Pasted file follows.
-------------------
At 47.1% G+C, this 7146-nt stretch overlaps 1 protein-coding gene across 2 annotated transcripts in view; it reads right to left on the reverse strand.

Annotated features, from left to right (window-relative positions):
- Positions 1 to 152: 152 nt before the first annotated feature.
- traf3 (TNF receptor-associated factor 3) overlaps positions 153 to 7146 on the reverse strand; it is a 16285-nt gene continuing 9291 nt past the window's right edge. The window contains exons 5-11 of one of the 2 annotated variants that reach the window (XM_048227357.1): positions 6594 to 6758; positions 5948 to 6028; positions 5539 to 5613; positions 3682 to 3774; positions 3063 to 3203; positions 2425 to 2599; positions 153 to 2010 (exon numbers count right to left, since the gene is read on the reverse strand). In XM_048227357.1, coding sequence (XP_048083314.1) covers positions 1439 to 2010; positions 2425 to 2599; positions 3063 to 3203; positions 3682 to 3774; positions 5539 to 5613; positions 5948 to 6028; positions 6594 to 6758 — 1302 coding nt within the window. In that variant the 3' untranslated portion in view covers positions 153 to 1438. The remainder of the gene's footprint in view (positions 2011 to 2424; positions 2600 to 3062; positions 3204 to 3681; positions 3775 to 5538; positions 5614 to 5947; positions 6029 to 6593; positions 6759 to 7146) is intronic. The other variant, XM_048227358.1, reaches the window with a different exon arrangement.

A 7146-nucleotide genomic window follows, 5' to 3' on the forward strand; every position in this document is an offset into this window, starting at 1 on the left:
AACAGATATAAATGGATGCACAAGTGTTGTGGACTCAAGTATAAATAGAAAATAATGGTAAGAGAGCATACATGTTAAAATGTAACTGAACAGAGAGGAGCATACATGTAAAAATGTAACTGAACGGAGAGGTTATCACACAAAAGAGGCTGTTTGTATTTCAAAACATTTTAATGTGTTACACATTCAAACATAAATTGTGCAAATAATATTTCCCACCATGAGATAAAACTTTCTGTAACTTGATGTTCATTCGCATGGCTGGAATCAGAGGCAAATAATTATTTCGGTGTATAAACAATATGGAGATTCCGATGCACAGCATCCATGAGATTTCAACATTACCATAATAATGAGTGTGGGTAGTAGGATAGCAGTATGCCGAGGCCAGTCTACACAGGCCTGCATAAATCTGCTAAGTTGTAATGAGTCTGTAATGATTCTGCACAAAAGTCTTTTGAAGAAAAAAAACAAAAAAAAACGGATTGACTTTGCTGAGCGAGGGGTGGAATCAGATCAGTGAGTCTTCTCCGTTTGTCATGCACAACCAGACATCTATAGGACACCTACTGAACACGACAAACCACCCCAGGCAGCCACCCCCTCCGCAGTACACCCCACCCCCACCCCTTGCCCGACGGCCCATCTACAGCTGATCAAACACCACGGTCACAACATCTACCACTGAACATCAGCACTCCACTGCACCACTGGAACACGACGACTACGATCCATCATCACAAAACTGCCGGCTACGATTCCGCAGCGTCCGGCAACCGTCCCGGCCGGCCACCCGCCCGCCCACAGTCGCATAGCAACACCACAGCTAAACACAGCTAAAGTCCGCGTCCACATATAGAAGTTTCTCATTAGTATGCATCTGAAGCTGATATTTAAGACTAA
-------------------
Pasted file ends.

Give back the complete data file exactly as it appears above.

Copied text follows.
At 47.1% G+C, this 7146-nt stretch overlaps 1 protein-coding gene across 2 annotated transcripts in view; it reads right to left on the reverse strand.

Annotated features, from left to right (window-relative positions):
- Positions 1 to 152: 152 nt before the first annotated feature.
- traf3 (TNF receptor-associated factor 3) overlaps positions 153 to 7146 on the reverse strand; it is a 16285-nt gene continuing 9291 nt past the window's right edge. The window contains exons 5-11 of one of the 2 annotated variants that reach the window (XM_048227357.1): positions 6594 to 6758; positions 5948 to 6028; positions 5539 to 5613; positions 3682 to 3774; positions 3063 to 3203; positions 2425 to 2599; positions 153 to 2010 (exon numbers count right to left, since the gene is read on the reverse strand). In XM_048227357.1, coding sequence (XP_048083314.1) covers positions 1439 to 2010; positions 2425 to 2599; positions 3063 to 3203; positions 3682 to 3774; positions 5539 to 5613; positions 5948 to 6028; positions 6594 to 6758 — 1302 coding nt within the window. In that variant the 3' untranslated portion in view covers positions 153 to 1438. The remainder of the gene's footprint in view (positions 2011 to 2424; positions 2600 to 3062; positions 3204 to 3681; positions 3775 to 5538; positions 5614 to 5947; positions 6029 to 6593; positions 6759 to 7146) is intronic. The other variant, XM_048227358.1, reaches the window with a different exon arrangement.

A 7146-nucleotide genomic window follows, 5' to 3' on the forward strand; every position in this document is an offset into this window, starting at 1 on the left:
AACAGATATAAATGGATGCACAAGTGTTGTGGACTCAAGTATAAATAGAAAATAATGGTAAGAGAGCATACATGTTAAAATGTAACTGAACAGAGAGGAGCATACATGTAAAAATGTAACTGAACGGAGAGGTTATCACACAAAAGAGGCTGTTTGTATTTCAAAACATTTTAATGTGTTACACATTCAAACATAAATTGTGCAAATAATATTTCCCACCATGAGATAAAACTTTCTGTAACTTGATGTTCATTCGCATGGCTGGAATCAGAGGCAAATAATTATTTCGGTGTATAAACAATATGGAGATTCCGATGCACAGCATCCATGAGATTTCAACATTACCATAATAATGAGTGTGGGTAGTAGGATAGCAGTATGCCGAGGCCAGTCTACACAGGCCTGCATAAATCTGCTAAGTTGTAATGAGTCTGTAATGATTCTGCACAAAAGTCTTTTGAAGAAAAAAAACAAAAAAAAACGGATTGACTTTGCTGAGCGAGGGGTGGAATCAGATCAGTGAGTCTTCTCCGTTTGTCATGCACAACCAGACATCTATAGGACACCTACTGAACACGACAAACCACCCCAGGCAGCCACCCCCTCCGCAGTACACCCCACCCCCACCCCTTGCCCGACGGCCCATCTACAGCTGATCAAACACCACGGTCACAACATCTACCACTGAACATCAGCACTCCACTGCACCACTGGAACACGACGACTACGATCCATCATCACAAAACTGCCGGCTACGATTCCGCAGCGTCCGGCAACCGTCCCGGCCGGCCACCCGCCCGCCCACAGTCGCATAGCAACACCACAGCTAAACACAGCTAAAGTCCGCGTCCACATATAGAAGTTTCTCATTAGTATGCATCTGAAGCTGATATTTAAGACTAA